Instructor: Office: Office Hours: Class Time: Text: Dr. Jeffrey E. McGee Phone: 817-272-3866 (office) CBA 229 E-Mail: firstname.lastname@example.org 1:00-2:00 (Monday through Friday) Website: http://management.uta.edu/Dr.McGee/ M-F 8:00-11:50 Room: COBA 251 Dess, G.G., Lumpkin, G.T., Eisner, A., & McNamara, 2012. Strategic Management 6th edition. McGraw-Hill Irwin. You do not need the cases. Foundation® Business Simulation (on line registration)
Course Overview The primary thrust of this course is general management. It will be different from most of the courses you have had in functional areas (e.g., accounting, marketing) because you will be required to use a wide range of business knowledge and exhibit diverse skills. Therefore, it will be demanding and challenging because you must perform in topic areas where you have both strengths and weaknesses. This course has historically been called “business/organizational policy,” and its sole purpose was to help the student “integrate” the knowledge he or she had developed in other courses in the undergraduate business program. Business policy traditionally had little content of its own. However, in recent years it has become increasingly apparent that all managers not only must apply knowledge from a variety of functional areas (e.g., accounting, marketing, finance), but also perform activities that require knowledge and skills not addressed in those areas. Some of the trends that reinforce this need include downsizing, delayering, empowerment, and intensified global competition. Therefore, it has become acknowledged that there is a unique body of knowledge that is not taught in functional business courses that should be taught in a course such as this. Topics such as the nature of managerial work, strategy formulation and implementation, and organization design are examples. Also the development/refinement of skills in oral and written communication and conceptual/integrating ability is a major objective of the course. Course Objectives The course has multiple objectives which include the following: 1. 2. Developing a general management orientation; becoming able to analyze broad, organization-wide problems. Integrating the business skills you have already developed and knowledge you have obtained. In the immediate future this should give you a better understanding of how your position(s) relate(s) to the overall performance of your organization. Also, much of this course is structured to simulate the job that many of you may have or will have in the near future -- a staff manager responsible for helping to develop recommendations on the strategic issues that face your organization. Developing skills to solve the actual problems that today’s organizations are experiencing.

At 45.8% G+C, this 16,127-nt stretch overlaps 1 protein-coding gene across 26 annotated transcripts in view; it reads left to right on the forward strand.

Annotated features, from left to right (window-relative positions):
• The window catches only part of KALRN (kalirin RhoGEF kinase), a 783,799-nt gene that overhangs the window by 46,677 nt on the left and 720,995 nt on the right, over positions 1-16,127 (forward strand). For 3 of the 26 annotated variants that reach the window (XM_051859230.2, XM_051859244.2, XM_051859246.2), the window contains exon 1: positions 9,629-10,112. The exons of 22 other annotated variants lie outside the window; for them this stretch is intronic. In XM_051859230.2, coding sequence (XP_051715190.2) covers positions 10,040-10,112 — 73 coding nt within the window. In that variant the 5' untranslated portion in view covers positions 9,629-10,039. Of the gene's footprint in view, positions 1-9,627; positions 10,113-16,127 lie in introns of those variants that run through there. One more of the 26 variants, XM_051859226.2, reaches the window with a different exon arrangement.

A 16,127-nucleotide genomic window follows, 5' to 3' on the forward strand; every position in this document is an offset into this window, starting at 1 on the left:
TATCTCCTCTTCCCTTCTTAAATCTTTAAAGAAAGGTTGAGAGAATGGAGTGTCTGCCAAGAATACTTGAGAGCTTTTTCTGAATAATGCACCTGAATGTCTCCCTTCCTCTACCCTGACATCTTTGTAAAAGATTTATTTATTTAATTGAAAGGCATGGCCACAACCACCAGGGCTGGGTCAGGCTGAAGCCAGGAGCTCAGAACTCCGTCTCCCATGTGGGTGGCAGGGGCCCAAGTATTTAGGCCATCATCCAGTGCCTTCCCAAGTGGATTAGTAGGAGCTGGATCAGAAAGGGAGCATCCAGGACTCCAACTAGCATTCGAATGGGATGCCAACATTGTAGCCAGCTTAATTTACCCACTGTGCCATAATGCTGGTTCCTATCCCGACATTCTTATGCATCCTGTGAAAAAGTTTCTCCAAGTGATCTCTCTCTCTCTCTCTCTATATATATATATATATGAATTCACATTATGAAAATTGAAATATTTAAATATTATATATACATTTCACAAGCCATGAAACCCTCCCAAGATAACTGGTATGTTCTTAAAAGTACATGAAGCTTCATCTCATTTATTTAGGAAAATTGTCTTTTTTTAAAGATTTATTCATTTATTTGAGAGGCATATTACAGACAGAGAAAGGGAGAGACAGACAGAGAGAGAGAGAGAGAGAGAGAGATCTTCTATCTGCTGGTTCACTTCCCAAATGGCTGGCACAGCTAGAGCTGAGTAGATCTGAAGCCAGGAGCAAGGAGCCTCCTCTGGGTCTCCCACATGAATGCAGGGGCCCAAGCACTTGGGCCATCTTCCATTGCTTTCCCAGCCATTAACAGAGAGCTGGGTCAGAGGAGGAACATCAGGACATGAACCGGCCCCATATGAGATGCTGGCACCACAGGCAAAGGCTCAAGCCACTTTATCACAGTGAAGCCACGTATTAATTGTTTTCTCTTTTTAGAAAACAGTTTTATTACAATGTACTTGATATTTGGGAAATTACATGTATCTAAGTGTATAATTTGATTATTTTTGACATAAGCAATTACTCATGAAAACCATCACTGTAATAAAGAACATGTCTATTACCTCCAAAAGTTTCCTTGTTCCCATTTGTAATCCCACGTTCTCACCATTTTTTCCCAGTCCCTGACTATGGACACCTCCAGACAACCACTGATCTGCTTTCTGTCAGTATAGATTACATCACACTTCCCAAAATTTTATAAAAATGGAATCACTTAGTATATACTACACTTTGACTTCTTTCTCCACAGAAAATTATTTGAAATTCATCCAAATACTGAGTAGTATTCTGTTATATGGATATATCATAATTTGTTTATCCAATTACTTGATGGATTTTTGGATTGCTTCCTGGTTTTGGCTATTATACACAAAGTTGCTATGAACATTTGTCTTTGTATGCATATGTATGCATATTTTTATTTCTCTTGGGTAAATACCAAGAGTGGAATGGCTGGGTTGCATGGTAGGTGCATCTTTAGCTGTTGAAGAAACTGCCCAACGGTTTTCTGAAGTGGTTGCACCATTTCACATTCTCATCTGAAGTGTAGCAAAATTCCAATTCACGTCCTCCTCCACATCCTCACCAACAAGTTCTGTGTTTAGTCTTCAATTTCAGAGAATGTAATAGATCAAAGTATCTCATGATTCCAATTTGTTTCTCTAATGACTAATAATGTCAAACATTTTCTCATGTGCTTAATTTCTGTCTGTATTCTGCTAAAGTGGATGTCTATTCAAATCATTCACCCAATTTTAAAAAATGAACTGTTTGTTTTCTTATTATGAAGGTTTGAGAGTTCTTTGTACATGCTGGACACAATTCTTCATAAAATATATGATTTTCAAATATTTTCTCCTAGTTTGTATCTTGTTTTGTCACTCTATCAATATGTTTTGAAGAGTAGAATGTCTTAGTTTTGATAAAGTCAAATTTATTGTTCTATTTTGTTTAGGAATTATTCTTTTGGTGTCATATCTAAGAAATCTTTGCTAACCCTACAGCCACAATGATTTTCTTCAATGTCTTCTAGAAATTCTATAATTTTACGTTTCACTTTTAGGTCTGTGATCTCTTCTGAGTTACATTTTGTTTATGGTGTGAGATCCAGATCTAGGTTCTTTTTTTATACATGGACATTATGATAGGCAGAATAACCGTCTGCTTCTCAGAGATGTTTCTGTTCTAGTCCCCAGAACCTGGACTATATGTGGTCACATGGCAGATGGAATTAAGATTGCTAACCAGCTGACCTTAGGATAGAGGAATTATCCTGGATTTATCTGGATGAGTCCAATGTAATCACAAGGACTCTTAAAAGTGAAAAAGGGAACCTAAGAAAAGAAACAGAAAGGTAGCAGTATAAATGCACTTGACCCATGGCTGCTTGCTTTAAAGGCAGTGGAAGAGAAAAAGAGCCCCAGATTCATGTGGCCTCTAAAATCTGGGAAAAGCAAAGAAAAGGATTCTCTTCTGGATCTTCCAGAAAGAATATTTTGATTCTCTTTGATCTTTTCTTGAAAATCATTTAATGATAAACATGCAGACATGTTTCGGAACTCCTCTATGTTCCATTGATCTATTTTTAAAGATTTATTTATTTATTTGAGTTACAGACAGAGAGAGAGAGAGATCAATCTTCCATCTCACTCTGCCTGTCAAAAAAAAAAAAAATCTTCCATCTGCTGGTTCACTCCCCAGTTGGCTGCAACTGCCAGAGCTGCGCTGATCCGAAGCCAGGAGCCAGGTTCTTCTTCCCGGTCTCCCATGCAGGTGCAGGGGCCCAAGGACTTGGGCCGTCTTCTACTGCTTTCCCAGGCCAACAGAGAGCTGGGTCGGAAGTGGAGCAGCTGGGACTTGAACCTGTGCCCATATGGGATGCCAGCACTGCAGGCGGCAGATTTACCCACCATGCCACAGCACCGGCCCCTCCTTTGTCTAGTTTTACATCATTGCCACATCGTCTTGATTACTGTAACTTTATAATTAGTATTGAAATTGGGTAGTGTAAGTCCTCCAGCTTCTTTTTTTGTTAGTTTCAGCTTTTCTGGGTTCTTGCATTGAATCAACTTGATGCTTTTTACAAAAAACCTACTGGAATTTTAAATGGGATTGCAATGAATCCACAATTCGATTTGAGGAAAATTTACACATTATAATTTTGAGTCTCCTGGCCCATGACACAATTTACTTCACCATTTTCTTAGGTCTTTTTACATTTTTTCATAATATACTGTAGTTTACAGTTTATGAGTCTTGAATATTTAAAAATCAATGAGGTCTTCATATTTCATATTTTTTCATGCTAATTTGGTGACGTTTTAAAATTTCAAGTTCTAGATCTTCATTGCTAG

Learning Objectives for the course 1. 2. 3. 4. 5. Develop and reinforce a general management point of view that recognizes overall long-term and short-term organizational goals and multiple stakeholders. Synthesize the diverse strands of functional disciplines learned in earlier courses into one integrative perspective. Explain the three major strategic management elements: strategy analysis, strategy formulation, and strategy implementation. Demonstrate the influence of global competition on firm strategy and performance. Develop the ability to analyze internal and external environments of the business using tools such as five forces analysis, value chain analysis, and resource-based analysis. McGee – Winter 2012/2013 -- 1
6. 7. 8.
Develop the ability to communicate the results of one’s analysis as well as to develop specific actionable recommendations. Develop sensitivity to the ethical and social dimensions of corporate actions. Assess a firm’s ability to develop and sustain a competitive advantage over its rivals.
Student Learning Outcomes By the end of this course, you should be able to (1) analyze a particular business situation, (2)...
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